It was a fair while ago at this stage but I’m finally writing about my first placement as a student midwife! It’s times like these that I’m grateful I scribbled everything down in my reflective journal at the end of (almost) every day.
For confidentiality reasons I obviously can’t and won’t go into detail about individual people or families.
I was incredibly nervous the first day, as anyone would be. But every person we met was so welcoming, especially our placement co-ordinators. We were orientated to the hospital for most of the morning. I had my first HSE scone and have been addicted ever since!
We started on the wards in the early afternoon. Having been out of healthcare for a while it was more of a shock to my system than I was expecting it to be but the staff on the ward were obviously well used to dazed and confused first year students and looked after me until I found my feet.
I didn’t keep count of how many women and babies I interacted with or looked after which I am now of course kicking myself for! I was mainly looking after families that had had cesarean sections from the first or second hour after the surgery to up to three days after. I was lucky to not run into any particularly difficult or painful situations and I find myself thinking about different people at different moments. It’s funny how once you’ve been a part of such a special intimate time in someone’s life the kind of things that remind you of them. There’s one family who comes to mind when I see lollipops! I guess that’s just midwife life. And I’m quite happy with it.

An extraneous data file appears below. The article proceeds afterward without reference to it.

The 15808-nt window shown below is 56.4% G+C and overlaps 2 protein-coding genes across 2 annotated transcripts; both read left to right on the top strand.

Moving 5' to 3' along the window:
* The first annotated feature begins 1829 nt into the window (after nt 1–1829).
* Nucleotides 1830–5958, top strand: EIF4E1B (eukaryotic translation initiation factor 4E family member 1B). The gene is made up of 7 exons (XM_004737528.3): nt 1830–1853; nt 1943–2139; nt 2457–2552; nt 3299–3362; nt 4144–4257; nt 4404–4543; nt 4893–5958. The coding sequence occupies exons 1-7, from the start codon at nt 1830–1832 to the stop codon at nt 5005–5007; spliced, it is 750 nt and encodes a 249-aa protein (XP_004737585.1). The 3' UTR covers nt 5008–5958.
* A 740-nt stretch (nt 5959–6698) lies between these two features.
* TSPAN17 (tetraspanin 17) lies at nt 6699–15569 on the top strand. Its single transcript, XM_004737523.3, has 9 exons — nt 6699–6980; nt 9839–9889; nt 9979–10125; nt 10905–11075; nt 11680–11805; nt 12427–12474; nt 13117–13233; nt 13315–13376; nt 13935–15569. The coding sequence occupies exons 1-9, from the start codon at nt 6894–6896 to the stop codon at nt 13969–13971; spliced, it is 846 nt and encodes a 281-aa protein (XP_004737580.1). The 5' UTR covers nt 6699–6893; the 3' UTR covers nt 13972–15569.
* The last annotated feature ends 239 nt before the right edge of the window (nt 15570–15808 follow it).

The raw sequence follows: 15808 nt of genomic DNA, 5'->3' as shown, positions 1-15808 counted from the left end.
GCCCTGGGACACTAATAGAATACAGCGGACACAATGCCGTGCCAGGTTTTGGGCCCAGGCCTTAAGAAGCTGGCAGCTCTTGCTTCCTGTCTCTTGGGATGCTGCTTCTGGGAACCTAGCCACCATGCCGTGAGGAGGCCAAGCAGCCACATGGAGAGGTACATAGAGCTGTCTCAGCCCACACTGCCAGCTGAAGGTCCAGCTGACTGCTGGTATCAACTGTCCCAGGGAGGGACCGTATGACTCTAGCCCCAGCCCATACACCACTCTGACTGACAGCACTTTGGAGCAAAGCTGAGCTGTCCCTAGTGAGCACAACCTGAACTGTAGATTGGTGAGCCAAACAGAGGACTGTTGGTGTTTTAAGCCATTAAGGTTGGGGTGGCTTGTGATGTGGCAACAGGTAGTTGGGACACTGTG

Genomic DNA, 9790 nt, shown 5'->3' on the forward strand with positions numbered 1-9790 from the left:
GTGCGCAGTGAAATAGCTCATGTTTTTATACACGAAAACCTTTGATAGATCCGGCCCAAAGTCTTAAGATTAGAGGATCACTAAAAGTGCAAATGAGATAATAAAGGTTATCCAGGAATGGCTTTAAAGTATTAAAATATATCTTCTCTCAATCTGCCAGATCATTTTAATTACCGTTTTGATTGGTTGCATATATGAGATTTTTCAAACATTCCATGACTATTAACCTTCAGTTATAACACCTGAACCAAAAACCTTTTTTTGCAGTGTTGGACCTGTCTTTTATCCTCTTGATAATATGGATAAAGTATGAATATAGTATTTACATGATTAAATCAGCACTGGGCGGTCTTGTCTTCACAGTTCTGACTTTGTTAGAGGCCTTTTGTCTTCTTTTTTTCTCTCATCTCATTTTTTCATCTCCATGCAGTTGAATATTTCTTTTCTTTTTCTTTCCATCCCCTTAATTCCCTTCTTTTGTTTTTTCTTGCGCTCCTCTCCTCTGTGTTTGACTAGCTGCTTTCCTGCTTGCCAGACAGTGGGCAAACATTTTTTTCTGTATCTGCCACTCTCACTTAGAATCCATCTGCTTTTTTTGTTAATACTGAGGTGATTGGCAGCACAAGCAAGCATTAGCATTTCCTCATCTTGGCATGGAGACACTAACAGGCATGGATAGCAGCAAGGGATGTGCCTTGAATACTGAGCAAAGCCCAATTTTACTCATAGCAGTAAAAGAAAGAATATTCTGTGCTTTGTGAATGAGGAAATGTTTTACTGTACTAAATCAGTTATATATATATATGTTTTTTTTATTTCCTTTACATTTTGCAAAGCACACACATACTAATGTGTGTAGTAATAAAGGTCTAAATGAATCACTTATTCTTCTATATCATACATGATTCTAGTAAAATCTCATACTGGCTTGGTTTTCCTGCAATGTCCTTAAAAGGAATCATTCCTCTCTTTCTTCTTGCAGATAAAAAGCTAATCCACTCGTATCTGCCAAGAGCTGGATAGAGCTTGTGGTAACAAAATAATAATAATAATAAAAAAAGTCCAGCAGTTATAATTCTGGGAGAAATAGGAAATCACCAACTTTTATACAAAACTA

Some of the skills I got to observe and practice were baby bathing (terrifying but so manageable!), changing wound dressings, helping newborns to feed from the breast and the bottle, the process of checking and giving medications, and changing many many many many nappies. I’m overwhelmingly proud to say that not one wee baby managed to christen me in pee to date! The big important skills of course were the daily newborn and woman postnatal checks. I still rely on my checklist when I do them but the theory of it all made much more sense on the last day of placement than it did the first time.
One of the things I feel most privileged about is that I was able to follow a family through from her pre-op preparation to her postnatal care, which meant I got to watch the cesarean and see my first birth! I had already been blown away by the strength and power of the women who had had this major abdominal surgery but to see what was involved in the actual procedure gave me a whole new perception of the power that women possess.
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Today, amazingly and unexpectedly, I watched a Caesarean section for the first time (plus a tubal ligation)! I followed this particular woman from her pre-op care right through her postnatal care to the end of my shift 😍 I was so honoured that she let me be there for this beautiful part of her life. I was fascinated by every move of the surgical team. It was phenomenal. . . . . . . . . . . #studentmidwife #futuremidwife #midwiferystudent #babycatcher #midwifetobe #csection #clinical #obgyn #obgynsurgical #obgynnurse
Of course it wasn’t all perfect. I struggled with feeling like a spare part, especially in the first week when I couldn’t remember where anything was kept. I found it hard to match my expectations of myself with what I was actually supposed to be doing – I found myself falling back into the healthcare assistant role a few times and had to catch myself. We were very lucky to be given a session on infant death by the hospitals bereavement midwife. It’s invaluable and essential knowledge but it was very hard on my heart.
So that’s my first placement! Done and dusted and passed and forever in my memory. Keep an eye out for my postnatal placement essentials list.